The Turkish MoH’s role as a policymaker allowed hospitals to conduct relevant studies within the period determined by the Strategic Plan. As such, Turkey also applied a US-style bottom-up approach to encouraging the adoption of EHRs in state hospitals.

Electronic medical health record adaptation model

The electronic medical health record adaptation model (EMRAM) [57] developed by HIMSS provides algorithms to assess inpatient services in acute hospitals based on their EHR capabilities and, like all other models [58,59,60] created by HIMSS, has eight stages from 0 to 7. EMRAM is first developed in 2005 and enhanced by HIMSS to meet the technological progress of the overall digitalization of hospitals [61]. The assessment criteria for hospitals in our study are shown in Table 1 [57]. The EMRAM survey is currently used in over 50 countries worldwide, has been used over 60,000 times to assess digital maturity and nearly 3000 times to validate hospitals at either Stage 6 or Stage 7. HIMSS suspects that approximately 830 m people have been impacted by healthcare providers using one or more maturity models.

Table 1 HIMSS EMRAM Requirements (as of January 1, 2018)

The EMRAM is a simple, well-evaluated model that requires users to assess levels of compliance with a straight forward “yes/no” or “Present/Absent” responses. If the response is positive, which means the relevant application or function is available, occasionally, the subject is asked to set the percentage of compliance or usage coverage (i.e., departmental, hospital-wide, etc.).

Methods

This study utilizes the EMRAM survey, which includes five dimensions: Software Applications (SA), Software Usage (SU), Electronic Ordering (EO), Image Management Systems (IMS), and Medication Safety (MS). While the SA dimension investigates the availability of software and EHR functions, the SU dimension focused on the prevalence of them. The EO dimension focuses on e-order usage in drug and non-drug orders, and CDSS usage in e-orders. The IMS dimension investigates the archiving and retrieving the clinical images. Finally, the MS focuses on CLMA records through the hospital.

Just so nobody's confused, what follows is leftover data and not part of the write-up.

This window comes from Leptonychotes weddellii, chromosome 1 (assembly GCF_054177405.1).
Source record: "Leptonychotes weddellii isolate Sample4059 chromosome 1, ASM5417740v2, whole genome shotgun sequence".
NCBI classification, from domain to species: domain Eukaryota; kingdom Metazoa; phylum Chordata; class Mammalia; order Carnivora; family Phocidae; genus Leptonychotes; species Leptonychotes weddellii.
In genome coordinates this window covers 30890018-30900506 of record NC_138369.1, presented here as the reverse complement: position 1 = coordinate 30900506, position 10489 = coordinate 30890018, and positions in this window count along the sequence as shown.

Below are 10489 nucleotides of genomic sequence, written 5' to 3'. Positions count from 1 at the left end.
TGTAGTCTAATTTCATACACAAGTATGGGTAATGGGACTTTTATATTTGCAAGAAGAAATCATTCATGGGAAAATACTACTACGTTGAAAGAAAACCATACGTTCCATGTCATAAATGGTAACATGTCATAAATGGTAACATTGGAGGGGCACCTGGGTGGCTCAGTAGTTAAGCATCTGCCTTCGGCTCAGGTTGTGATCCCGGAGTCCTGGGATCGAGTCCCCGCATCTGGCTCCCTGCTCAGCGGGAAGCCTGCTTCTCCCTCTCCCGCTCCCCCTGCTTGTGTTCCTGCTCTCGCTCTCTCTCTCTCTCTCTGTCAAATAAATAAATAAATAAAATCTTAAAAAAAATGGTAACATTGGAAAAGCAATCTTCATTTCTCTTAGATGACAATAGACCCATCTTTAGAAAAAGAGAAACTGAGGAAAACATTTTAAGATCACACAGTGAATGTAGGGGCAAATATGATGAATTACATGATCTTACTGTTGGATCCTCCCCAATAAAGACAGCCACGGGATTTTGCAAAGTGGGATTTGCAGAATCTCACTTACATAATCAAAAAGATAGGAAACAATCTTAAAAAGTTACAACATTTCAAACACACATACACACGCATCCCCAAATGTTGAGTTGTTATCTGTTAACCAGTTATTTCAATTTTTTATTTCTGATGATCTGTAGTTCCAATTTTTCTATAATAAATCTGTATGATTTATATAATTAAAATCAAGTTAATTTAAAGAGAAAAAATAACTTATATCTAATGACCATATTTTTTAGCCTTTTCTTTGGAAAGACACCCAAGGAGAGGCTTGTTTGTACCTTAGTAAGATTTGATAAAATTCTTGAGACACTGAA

To compare this study with previous studies conducted with US and Korean hospitals, EMRAM requirements are aligned with the 24 functions of the survey developed by Jha et al. [21] so that Stage 3, 4 and 5 of EMRAM indicates that the hospital has basic EHR functions, and Stage 6 indicates that the hospital has comprehensive EHR functions. Kanakubo and Kharrazi do a similar alignment in 2019 to benchmark between the USA and Japan [33].

The survey studies took place between 2014 and 2017. Sixteen regional workshops were organized in the same period, with 2716 participants, including hospital managers, from 870 distinct state hospitals. This study aimed to cover all 870 state hospitals [62] in Turkey, and all hospitals are invited to fulfill the survey. Surveys that were of inadequate quality were excluded from this study. In cases where the same hospital submitted more than one survey having the same score, only the most recent survey was analyzed.

We preferred using the “adoption of EHR” phrase instead of “use of EHR” or “adoption and use of EHR” in our study for two reasons: 1) The EMRAM is the abbreviation for the electronic medical record “adoption” model. The adoption, here, means the availability and use of EHR functions within the hospital. 2) While some respectful authors preferred using “Use of EHR” [21, 63, 64] in the meaning of “the availability and use of some EHR functions” in their papers, some other authors [24, 25, 28, 65, 66] used “EHR adoption” in the same meaning as we preferred.